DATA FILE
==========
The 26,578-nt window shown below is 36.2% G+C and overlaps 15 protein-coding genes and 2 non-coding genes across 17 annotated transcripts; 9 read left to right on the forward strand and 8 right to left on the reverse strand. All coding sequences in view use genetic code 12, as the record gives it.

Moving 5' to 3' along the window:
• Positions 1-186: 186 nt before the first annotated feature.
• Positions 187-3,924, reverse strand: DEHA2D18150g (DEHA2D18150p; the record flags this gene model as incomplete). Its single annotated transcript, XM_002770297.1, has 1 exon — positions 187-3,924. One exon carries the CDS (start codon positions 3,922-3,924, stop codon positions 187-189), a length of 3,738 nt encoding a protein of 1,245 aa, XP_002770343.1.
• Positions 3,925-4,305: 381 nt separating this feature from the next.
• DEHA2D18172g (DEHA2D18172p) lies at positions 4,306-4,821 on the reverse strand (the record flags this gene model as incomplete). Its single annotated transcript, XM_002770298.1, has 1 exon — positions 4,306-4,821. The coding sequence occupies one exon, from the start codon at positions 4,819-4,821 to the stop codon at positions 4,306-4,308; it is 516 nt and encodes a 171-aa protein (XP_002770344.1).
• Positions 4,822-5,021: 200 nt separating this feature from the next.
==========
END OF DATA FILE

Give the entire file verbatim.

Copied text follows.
The 26,578-nt window shown below is 36.2% G+C and overlaps 15 protein-coding genes and 2 non-coding genes across 17 annotated transcripts; 9 read left to right on the forward strand and 8 right to left on the reverse strand. All coding sequences in view use genetic code 12, as the record gives it.

Moving 5' to 3' along the window:
• Positions 1-186: 186 nt before the first annotated feature.
• Positions 187-3,924, reverse strand: DEHA2D18150g (DEHA2D18150p; the record flags this gene model as incomplete). Its single annotated transcript, XM_002770297.1, has 1 exon — positions 187-3,924. One exon carries the CDS (start codon positions 3,922-3,924, stop codon positions 187-189), a length of 3,738 nt encoding a protein of 1,245 aa, XP_002770343.1.
• Positions 3,925-4,305: 381 nt separating this feature from the next.
• DEHA2D18172g (DEHA2D18172p) lies at positions 4,306-4,821 on the reverse strand (the record flags this gene model as incomplete). Its single annotated transcript, XM_002770298.1, has 1 exon — positions 4,306-4,821. The coding sequence occupies one exon, from the start codon at positions 4,819-4,821 to the stop codon at positions 4,306-4,308; it is 516 nt and encodes a 171-aa protein (XP_002770344.1).
• Positions 4,822-5,021: 200 nt separating this feature from the next.